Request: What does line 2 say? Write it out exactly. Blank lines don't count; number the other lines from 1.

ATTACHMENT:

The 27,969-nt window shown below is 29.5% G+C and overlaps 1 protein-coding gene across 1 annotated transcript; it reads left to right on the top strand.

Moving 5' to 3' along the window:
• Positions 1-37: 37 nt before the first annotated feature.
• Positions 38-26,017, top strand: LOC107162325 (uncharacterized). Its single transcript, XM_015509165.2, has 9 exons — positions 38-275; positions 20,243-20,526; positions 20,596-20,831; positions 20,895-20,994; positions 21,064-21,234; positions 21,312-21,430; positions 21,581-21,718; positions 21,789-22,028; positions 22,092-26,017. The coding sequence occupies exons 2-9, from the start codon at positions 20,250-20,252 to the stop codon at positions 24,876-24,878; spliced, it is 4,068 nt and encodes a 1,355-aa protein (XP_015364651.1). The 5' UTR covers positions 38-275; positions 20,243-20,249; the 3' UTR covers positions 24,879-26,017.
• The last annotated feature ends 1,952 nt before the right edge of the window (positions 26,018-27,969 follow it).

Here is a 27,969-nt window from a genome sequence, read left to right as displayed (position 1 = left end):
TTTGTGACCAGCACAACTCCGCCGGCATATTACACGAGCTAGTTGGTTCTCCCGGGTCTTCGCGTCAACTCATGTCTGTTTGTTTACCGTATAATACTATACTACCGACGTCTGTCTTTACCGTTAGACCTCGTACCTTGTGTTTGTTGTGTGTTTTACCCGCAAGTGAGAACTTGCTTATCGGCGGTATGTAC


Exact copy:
Moving 5' to 3' along the window: